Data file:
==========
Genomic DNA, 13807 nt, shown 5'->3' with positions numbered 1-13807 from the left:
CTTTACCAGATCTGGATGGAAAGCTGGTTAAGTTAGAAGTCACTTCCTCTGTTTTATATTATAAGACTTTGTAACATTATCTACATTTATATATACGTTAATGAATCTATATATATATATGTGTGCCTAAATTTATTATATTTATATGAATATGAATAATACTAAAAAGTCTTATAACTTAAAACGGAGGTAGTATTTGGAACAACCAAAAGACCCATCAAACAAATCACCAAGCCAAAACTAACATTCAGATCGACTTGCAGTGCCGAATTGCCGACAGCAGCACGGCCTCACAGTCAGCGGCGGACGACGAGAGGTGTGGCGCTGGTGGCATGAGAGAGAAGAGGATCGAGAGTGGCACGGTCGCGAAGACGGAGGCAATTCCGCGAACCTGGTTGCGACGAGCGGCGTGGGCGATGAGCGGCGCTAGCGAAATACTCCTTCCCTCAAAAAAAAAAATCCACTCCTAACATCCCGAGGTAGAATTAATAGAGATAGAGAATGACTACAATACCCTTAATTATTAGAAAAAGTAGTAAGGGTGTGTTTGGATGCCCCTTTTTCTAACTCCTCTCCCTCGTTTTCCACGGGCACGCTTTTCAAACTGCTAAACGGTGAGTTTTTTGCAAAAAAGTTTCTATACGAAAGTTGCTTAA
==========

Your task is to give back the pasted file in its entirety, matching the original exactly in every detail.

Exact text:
Genomic DNA, 13807 nt, shown 5'->3' with positions numbered 1-13807 from the left:
CTTTACCAGATCTGGATGGAAAGCTGGTTAAGTTAGAAGTCACTTCCTCTGTTTTATATTATAAGACTTTGTAACATTATCTACATTTATATATACGTTAATGAATCTATATATATATATGTGTGCCTAAATTTATTATATTTATATGAATATGAATAATACTAAAAAGTCTTATAACTTAAAACGGAGGTAGTATTTGGAACAACCAAAAGACCCATCAAACAAATCACCAAGCCAAAACTAACATTCAGATCGACTTGCAGTGCCGAATTGCCGACAGCAGCACGGCCTCACAGTCAGCGGCGGACGACGAGAGGTGTGGCGCTGGTGGCATGAGAGAGAAGAGGATCGAGAGTGGCACGGTCGCGAAGACGGAGGCAATTCCGCGAACCTGGTTGCGACGAGCGGCGTGGGCGATGAGCGGCGCTAGCGAAATACTCCTTCCCTCAAAAAAAAAAATCCACTCCTAACATCCCGAGGTAGAATTAATAGAGATAGAGAATGACTACAATACCCTTAATTATTAGAAAAAGTAGTAAGGGTGTGTTTGGATGCCCCTTTTTCTAACTCCTCTCCCTCGTTTTCCACGGGCACGCTTTTCAAACTGCTAAACGGTGAGTTTTTTGCAAAAAAGTTTCTATACGAAAGTTGCTTAA